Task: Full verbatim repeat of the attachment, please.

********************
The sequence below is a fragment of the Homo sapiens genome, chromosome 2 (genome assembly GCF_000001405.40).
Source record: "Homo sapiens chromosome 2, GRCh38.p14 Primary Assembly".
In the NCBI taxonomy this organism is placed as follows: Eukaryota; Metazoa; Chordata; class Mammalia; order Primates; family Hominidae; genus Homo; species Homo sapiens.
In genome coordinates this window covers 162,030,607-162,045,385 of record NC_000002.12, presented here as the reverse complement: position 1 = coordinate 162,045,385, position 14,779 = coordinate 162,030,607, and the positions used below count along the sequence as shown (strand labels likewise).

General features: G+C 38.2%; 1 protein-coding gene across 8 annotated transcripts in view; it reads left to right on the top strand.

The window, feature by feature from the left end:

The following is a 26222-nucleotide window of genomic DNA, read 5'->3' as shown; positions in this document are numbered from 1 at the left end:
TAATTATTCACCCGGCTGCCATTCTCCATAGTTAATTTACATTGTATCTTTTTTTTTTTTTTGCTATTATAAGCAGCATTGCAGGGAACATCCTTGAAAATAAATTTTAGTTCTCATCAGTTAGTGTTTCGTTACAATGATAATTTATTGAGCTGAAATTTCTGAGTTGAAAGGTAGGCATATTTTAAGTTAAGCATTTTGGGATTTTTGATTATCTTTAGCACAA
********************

The sequence below is a fragment of the Homo sapiens genome, chromosome 2 (genome assembly GCF_000001405.40).
Source record: "Homo sapiens chromosome 2, GRCh38.p14 Primary Assembly".
In the NCBI taxonomy this organism is placed as follows: Eukaryota; Metazoa; Chordata; class Mammalia; order Primates; family Hominidae; genus Homo; species Homo sapiens.
In genome coordinates this window covers 162,030,607-162,045,385 of record NC_000002.12, presented here as the reverse complement: position 1 = coordinate 162,045,385, position 14,779 = coordinate 162,030,607, and the positions used below count along the sequence as shown (strand labels likewise).

General features: G+C 38.2%; 1 protein-coding gene across 8 annotated transcripts in view; it reads left to right on the top strand.

The window, feature by feature from the left end:

The following is a 26222-nucleotide window of genomic DNA, read 5'->3' as shown; positions in this document are numbered from 1 at the left end:
TAATTATTCACCCGGCTGCCATTCTCCATAGTTAATTTACATTGTATCTTTTTTTTTTTTTTGCTATTATAAGCAGCATTGCAGGGAACATCCTTGAAAATAAATTTTAGTTCTCATCAGTTAGTGTTTCGTTACAATGATAATTTATTGAGCTGAAATTTCTGAGTTGAAAGGTAGGCATATTTTAAGTTAAGCATTTTGGGATTTTTGATTATCTTTAGCACAA